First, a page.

Crystal Gazing: Mobile technologies to watch for in 09/10
Mobile technologies/trends to watch in 2009 and 2010
1. Bluetooth 3.0 —will likely include features such as ultra-low-power mode that will enable new devices, such as peripherals and sensors, and new applications, such as health monitoring. Bluetooth 3.0 is intended to support “classic” Bluetooth, Wi-Fi and ultrawideband (UWB). It’s possible that more bearers will be supported in the future. Wi-Fi will allow high-end phones to rapidly transfer large volumes of data.
2. Mobile User Interfaces (UIs) — UIs have a major effect on device usability and supportability. They will also be an area of intense competition in 2009 and 2010, with manufacturers using UIs to differentiate their handsets and platforms. Companies should expect consumer interfaces to drive new expectations of application behavior and performance. Better interfaces will make the mobile Web more accessible on small devices, and will be a better channel to customers and employees.
3. Location Sensing — Location awareness makes mobile applications more powerful and useful and will be a key component of contextual applications. Location sensing will also enhance systems, such as mobile presence and mobile social networking. The growing maturity of on-campus location sensing using Wi-Fi opens up a range of new applications exploiting the location of equipment or people.
4. 802.11n — 802.11n boosts Wi-Fi data rates to between 100 Mbps and 300 Mbps, and the multiple-input, multiple-output technology used by 802.11n offers the potential for better coverage in some situations. 802.11n is likely to be a long-lived standard that will define Wi-Fi performance for several years. High-speed Wi-Fi is desirable to stream media around the home and office. From an organizational perspective, 802.11n is disruptive; it’s complex to configure, and is a “rip and replace” technology that requires new access points, new client wireless interfaces, new backbone networks and a new power over Ethernet standard. However, 802.11n is the first Wi-Fi technology to offer performance on a par with the 100 Mbps Ethernet commonly used for wired connections to office PCs. It is, therefore, an enabler for the all-wireless office, and will be considered for replacing older 802.11a/b/g systems in 2009 and 2010.
5. Display Technologies — Displays constrain many characteristics of both mobile devices and applications. During 2009 and 2010, several new display technologies will impact the marketplace, including active pixel displays, passive displays and pico projectors. Pico projectors enable new mobile use cases. Battery life improvements are welcome for any user. Good off-axis viewing enables images and information to be shared more easily. Passive displays in devices, such as e-book readers, offer new ways to distribute and consume documents. Display technology will also become an important differentiator and a user selection criterion.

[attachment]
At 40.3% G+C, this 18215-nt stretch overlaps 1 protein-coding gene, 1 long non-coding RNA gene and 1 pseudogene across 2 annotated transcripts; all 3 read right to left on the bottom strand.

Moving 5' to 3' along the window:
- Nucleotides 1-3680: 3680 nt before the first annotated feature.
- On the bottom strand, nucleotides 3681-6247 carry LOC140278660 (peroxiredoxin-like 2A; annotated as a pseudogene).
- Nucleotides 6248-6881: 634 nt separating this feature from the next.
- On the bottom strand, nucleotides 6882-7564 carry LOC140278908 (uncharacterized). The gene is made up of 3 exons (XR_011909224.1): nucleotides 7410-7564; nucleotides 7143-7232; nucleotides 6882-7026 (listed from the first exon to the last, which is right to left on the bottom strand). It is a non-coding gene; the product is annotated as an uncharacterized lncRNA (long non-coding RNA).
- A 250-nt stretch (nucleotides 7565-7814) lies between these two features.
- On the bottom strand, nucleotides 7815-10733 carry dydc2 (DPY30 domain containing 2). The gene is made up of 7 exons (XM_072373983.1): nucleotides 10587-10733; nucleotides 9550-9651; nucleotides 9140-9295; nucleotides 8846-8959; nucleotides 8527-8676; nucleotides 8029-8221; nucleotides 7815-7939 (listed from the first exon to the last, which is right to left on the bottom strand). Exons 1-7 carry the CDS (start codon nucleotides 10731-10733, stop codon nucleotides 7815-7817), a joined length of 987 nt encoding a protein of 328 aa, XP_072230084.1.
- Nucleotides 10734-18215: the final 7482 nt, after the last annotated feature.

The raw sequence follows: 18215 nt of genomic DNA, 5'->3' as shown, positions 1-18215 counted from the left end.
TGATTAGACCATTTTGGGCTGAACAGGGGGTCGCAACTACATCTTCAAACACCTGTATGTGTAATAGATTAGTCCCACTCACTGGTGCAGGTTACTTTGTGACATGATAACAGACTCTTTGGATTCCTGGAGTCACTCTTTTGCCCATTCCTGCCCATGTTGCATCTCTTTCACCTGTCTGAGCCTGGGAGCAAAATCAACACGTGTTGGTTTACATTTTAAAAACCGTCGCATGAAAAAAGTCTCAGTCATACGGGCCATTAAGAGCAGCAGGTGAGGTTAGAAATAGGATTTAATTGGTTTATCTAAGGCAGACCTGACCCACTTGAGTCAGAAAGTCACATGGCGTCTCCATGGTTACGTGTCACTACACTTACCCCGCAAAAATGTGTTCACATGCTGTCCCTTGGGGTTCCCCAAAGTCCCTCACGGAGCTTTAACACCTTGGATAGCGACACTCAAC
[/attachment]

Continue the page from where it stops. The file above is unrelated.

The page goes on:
6. Mobile Web and Widgets — The mobile Web is emerging as a low-cost way to deliver simple mobile applications to a range of devices. It has some limitations that will not be addressed by 2010 (for example, there will be no universal standards for browser access to handset services, such as the camera or GPS). However, the mobile Web offers a compelling total cost of ownership (TCO) advantage over thick-client applications. Widgets (small mobile Web applets) are supported by many mobile browsers, and provide a way to stream simple feeds to handsets and small screens. Mobile Web applications will be a part of most B2C mobile strategies. Thin-client applications are also emerging as a practical solution to on-campus enterprise applications using Wi-Fi or cellular connections.
7. Cellular Broadband — Wireless broadband exploded in 2008, driven by the availability of technologies such as high-speed downlink packet access and high-speed uplink packet access, combined with attractive pricing from cellular operators. The performance of high-speed packet access (HSPA) provides a megabit or two of bandwidth in uplink and downlink directions, and often more. In many regions, HSPA provides adequate connectivity to replace Wi-Fi “hot spots,” and the availability of mature chipsets enables organizations to purchase laptops with built-in cellular modules that provide superior performance to add-on cards or dongles.
8. Near Field Communication (NFC) —NFC is emerging as a leading standard for applications such as mobile payment, with successful trials conducted in several countries. It also has wider applications, such as “touch to exchange information” (for example, to transfer an image from a handset to a digital photo frame, or for a handset to pick up a virtual discount voucher.NFC is likely to become important sooner in emerging markets, with some deployments starting by 2010.